Jesus was never deified: made God. To talk of "deification" would have been repugnant to the apostles. To a Jew the notion that a man might become God was blasphemy. If we understand the pre-existence of Jesus Christ, we will have a bigger picture of Him than we ever had previously. We understand what He was doing before Bethlehem. Those who answer that question really know Jesus.
Why then do so many modern people think of Jesus as only a good man? The answer is that they start at the wrong end. They start with the historical Jesus, the man Jesus of Nazareth. But this is not all that the New Testament says about Jesus. Even at His birth, the angel Gabriel said to Mary: (Luke 1:35) "The Holy Spirit will come upon you, and the power of the Most High will overshadow you. So the holy one to be born will be called the Son of God." This eternal (John 1:14) "Word became flesh and made his dwelling among us. We have seen his glory, the glory of the One and Only, who came from the Father, full of grace and truth."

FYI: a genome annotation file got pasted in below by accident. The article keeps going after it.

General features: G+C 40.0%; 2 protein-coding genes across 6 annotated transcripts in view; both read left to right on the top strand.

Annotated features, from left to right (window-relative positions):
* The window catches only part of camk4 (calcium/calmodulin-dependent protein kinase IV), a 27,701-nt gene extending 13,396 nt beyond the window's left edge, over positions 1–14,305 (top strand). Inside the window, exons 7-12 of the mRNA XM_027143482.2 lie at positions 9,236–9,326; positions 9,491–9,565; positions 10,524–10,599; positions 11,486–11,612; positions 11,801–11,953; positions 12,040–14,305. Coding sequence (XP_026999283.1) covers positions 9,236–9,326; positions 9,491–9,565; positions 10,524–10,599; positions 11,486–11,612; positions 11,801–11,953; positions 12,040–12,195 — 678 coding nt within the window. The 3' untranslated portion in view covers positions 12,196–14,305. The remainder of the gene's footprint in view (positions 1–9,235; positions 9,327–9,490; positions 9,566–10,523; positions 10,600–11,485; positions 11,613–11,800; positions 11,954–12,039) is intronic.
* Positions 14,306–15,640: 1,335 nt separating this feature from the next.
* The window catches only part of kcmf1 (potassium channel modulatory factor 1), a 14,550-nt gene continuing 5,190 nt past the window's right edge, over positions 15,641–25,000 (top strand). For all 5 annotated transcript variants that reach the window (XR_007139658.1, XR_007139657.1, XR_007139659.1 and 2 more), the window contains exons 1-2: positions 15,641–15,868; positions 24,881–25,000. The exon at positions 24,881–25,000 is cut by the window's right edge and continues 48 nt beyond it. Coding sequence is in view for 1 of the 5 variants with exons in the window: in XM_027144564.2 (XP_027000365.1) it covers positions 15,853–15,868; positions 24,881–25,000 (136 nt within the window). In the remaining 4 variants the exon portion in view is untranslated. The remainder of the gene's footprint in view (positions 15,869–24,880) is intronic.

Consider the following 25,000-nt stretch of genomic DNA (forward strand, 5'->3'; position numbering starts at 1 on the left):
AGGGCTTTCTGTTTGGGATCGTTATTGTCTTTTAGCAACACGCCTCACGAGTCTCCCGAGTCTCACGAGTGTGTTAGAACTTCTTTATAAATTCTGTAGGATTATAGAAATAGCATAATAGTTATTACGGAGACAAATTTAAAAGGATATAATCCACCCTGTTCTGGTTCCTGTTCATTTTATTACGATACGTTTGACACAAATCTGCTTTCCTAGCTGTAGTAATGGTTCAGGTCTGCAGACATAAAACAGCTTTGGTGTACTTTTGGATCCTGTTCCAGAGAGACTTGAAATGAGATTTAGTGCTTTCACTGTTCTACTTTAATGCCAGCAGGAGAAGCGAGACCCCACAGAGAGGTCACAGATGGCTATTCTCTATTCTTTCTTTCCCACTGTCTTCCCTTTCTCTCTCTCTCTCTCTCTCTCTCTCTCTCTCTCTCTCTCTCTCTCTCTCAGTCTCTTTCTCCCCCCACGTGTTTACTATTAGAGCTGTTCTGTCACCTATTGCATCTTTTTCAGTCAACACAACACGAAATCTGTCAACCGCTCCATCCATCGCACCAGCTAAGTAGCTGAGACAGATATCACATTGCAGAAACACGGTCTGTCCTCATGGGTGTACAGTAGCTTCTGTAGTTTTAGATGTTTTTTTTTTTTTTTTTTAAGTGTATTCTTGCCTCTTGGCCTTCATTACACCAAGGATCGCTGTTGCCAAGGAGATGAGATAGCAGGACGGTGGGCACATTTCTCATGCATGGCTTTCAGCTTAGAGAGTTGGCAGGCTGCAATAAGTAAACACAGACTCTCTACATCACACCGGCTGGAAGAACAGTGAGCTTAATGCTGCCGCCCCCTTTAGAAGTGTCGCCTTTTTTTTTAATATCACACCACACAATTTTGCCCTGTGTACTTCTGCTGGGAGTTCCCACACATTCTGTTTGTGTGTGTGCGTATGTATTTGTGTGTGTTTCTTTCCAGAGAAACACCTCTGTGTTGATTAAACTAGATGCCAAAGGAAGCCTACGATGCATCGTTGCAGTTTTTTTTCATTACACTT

Professor Charles Birch of Syd. Uni. says: "God is vaster than our experience of Him. When I go down to the ocean and swim on its shores I get to know one part of the ocean; its near end. But there is a vast extent of ocean way beyond my ken that is nevertheless continuous with that bit of the ocean I know. So it is with God. We touch God at the near end, yet that same God extends into the farthest reaches of the universe. This is the full meaning of incarnation." "On Purpose" (p96 NSW Uni Press '90) At Bethlehem, God had joined the human race. We no longer need seek Him. He has come to us as one of us. In Jesus Christ, we find God.